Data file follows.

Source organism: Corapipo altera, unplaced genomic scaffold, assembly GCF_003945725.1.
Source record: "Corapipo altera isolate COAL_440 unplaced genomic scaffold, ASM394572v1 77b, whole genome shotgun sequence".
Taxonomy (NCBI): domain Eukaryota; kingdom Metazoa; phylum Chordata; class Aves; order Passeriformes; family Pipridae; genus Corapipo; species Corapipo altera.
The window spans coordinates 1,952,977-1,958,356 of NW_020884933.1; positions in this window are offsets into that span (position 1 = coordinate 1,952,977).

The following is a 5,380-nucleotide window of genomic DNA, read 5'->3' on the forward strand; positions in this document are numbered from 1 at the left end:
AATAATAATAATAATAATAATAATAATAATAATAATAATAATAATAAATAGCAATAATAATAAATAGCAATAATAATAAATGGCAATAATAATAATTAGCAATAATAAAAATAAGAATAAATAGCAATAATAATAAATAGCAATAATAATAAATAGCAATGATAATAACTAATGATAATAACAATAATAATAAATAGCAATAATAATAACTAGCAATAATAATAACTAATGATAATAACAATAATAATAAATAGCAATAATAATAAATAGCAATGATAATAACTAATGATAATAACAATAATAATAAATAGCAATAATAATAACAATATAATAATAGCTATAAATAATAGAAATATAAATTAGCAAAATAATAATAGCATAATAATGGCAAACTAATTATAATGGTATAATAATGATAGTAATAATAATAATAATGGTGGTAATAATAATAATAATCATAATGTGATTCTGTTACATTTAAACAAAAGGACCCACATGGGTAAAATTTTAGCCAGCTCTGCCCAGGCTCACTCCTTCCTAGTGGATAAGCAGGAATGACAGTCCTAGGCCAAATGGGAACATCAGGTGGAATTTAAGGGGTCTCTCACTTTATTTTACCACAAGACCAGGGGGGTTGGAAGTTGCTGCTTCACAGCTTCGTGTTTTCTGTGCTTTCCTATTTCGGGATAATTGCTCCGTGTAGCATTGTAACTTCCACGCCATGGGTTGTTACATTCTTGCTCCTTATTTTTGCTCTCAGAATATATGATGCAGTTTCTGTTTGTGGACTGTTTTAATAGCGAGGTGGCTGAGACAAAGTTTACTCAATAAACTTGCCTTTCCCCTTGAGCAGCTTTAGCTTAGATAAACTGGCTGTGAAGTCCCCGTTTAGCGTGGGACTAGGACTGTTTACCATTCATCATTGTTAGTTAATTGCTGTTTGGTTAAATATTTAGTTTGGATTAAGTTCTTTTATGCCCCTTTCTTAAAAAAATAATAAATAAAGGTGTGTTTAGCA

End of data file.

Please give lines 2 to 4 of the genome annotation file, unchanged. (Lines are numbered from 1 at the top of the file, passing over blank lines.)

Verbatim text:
Source record: "Corapipo altera isolate COAL_440 unplaced genomic scaffold, ASM394572v1 77b, whole genome shotgun sequence".
Taxonomy (NCBI): domain Eukaryota; kingdom Metazoa; phylum Chordata; class Aves; order Passeriformes; family Pipridae; genus Corapipo; species Corapipo altera.
The window spans coordinates 1,952,977-1,958,356 of NW_020884933.1; positions in this window are offsets into that span (position 1 = coordinate 1,952,977).